Although it has brought valuable knowledge to the research community, the theory of value chains suffers from a problem: it is limited to issues of managing a sequential, controllable chain of events. Value chain theory therefore lacks the capability of explaining the dynamics and unforeseen events that firms experience in practice (Peppard and Rylander 2006; Sherer 2005). Thus, in parallel with the development of value chain theory, the theory of value networks developed. This perspective brings knowledge about key dimensions, such as process change and trust mechanisms (Sherer 2005). The notion of network is also important since networks can bring access to resources that the firm would otherwise lack (Birley 1985). Studies of value networks have brought significant knowledge about the dynamics in business life. For example, Christensen and Rosenbloom (1995) explained that new entrants can create technological disruption by managing emerging value networks. Indeed, value networks have been studied in a number of industries, such as e-commerce (Sherer 2005; Leong et al. 2016), mobile operators (Peppard and Rylander 2006) and wireless communication (Pagani and Fine 2008), and for the purpose of creating industrial symbioses (Hein et al. 2017).

A number of value network studies have also taken an Asian perspective. For example, Funk (2009) studied the mobile phone industry in Japan; Shoulian et al. (2003) studied the Chinese telecommunication industry; Bu and Gao (2010) studied the network trading environment in China; Lin and Zhang (2005) studied the Publishing industry in Taiwan; and Wang et al. (2015) studied mobile application services in Taiwan.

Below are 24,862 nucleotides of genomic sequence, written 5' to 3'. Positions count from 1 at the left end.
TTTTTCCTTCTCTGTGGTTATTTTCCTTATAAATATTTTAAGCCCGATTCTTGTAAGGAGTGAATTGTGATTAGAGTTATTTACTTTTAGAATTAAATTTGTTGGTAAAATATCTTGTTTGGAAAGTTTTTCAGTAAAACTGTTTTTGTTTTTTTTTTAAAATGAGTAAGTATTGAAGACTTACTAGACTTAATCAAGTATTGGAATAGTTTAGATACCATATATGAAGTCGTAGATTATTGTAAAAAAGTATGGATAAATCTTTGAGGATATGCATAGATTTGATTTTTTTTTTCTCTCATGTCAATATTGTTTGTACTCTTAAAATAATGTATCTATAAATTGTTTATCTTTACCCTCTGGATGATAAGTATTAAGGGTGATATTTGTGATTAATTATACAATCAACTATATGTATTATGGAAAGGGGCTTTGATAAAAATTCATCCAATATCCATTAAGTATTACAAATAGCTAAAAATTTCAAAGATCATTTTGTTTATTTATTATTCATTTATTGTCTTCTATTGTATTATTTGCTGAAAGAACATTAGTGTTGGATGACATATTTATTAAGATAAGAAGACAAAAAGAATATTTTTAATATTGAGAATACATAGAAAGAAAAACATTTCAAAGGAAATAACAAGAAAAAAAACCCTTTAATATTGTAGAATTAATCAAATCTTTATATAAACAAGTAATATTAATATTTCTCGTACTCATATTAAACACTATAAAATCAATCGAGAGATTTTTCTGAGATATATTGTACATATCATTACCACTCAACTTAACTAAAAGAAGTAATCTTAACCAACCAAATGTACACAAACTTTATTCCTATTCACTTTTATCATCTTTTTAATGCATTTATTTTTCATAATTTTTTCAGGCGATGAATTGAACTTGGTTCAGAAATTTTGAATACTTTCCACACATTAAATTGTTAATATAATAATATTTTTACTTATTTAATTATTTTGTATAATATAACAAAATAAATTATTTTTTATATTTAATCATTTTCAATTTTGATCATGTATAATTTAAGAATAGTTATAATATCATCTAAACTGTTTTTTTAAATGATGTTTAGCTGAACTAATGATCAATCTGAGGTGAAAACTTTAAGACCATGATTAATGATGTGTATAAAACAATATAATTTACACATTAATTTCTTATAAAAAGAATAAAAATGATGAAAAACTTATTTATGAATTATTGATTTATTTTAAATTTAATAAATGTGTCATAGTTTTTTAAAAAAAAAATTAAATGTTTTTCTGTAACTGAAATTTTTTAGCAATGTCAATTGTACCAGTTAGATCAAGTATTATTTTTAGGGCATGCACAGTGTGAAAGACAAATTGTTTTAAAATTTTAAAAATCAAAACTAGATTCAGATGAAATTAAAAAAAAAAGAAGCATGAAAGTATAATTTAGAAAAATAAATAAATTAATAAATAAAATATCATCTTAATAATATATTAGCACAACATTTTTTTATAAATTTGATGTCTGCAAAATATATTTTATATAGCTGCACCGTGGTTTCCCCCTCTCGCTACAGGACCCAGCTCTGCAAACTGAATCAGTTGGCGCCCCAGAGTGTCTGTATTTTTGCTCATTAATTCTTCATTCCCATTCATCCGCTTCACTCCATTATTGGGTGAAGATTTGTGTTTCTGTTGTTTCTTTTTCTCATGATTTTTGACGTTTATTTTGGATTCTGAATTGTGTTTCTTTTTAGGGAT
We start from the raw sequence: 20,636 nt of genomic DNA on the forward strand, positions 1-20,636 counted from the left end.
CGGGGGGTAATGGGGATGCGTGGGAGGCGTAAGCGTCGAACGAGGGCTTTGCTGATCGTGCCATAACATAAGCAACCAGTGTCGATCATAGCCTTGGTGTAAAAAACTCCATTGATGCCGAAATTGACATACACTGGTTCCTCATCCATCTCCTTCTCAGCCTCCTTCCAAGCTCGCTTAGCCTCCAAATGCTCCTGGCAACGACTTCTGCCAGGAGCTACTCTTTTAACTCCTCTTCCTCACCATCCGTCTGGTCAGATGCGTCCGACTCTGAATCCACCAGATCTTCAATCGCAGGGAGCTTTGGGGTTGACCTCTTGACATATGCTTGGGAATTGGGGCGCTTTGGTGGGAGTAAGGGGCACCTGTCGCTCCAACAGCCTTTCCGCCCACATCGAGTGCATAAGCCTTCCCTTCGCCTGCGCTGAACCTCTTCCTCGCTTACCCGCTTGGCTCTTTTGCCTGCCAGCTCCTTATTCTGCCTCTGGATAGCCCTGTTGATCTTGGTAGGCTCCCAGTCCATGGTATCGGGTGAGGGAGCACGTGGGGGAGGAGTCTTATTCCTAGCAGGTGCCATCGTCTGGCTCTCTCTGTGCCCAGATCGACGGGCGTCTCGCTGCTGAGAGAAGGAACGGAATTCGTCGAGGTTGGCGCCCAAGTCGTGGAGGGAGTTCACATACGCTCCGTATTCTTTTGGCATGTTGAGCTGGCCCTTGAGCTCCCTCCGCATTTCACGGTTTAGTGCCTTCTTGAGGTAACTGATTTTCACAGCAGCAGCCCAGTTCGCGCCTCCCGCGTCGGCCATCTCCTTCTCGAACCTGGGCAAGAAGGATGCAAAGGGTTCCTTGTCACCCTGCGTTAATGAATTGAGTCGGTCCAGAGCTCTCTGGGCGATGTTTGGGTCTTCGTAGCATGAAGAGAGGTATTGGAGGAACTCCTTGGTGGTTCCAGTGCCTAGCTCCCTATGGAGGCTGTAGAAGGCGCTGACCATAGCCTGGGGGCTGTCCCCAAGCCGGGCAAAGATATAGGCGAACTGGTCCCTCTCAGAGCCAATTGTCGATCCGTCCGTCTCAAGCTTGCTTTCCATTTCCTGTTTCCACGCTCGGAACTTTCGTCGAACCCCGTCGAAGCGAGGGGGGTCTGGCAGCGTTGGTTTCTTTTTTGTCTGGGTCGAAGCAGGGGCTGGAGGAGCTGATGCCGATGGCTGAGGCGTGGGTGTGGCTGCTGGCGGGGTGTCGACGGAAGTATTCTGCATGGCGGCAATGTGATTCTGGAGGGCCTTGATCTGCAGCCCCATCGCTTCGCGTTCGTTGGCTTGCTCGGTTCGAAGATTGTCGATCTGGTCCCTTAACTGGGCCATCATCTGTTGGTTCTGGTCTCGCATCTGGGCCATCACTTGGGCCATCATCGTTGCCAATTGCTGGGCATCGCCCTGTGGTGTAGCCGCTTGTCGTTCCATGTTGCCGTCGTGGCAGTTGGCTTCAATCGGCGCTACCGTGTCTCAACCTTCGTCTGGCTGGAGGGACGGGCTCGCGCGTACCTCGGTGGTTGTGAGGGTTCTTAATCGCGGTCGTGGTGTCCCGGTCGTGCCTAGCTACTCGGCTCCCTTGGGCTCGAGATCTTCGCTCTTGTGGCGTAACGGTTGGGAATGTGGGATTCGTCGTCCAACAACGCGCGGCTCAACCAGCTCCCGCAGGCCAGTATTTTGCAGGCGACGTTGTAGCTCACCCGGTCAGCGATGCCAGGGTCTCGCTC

A feature of value networks that makes them particularly interesting to study is the fact that the structures and contents of the value network are always changing (Allee 2000; Lin and Zhang 2005). Such dynamics are of special interest from a BE perspective, since BEs consist of a combination of value chains and value networks.

Focal firm platform: network effect

Since early 2000, with the rapid emergence and business application of the internet, more and more platform-based business models have grown (Evans and Schmalensee 2010). Platform competition has received considerable attention in recent research (Tiwana 2015) across many industry sectors, for example, media (Reisinger 2012), broadband (Lee 2006), pay TV (Weeds 2016), online video (Liu 2013) and software (Economides and Katsamakas 2006), videogame (Cennamo and Santalo 2013). In the era of value-chain-centric businesses, firms could create value from information asymmetry. However, in the age of platform-based business, suppliers can instead link with customers directly, as information becomes available (Halaburda and Yehezkel 2013). Focal firms create value by accumulating more suppliers and customers, rather than through agency work (Armstrong 2006). Moreover, the value is co-created with various stakeholders, including complementary providers and customers (Scholten and Scholten 2012; Pera et al. 2016).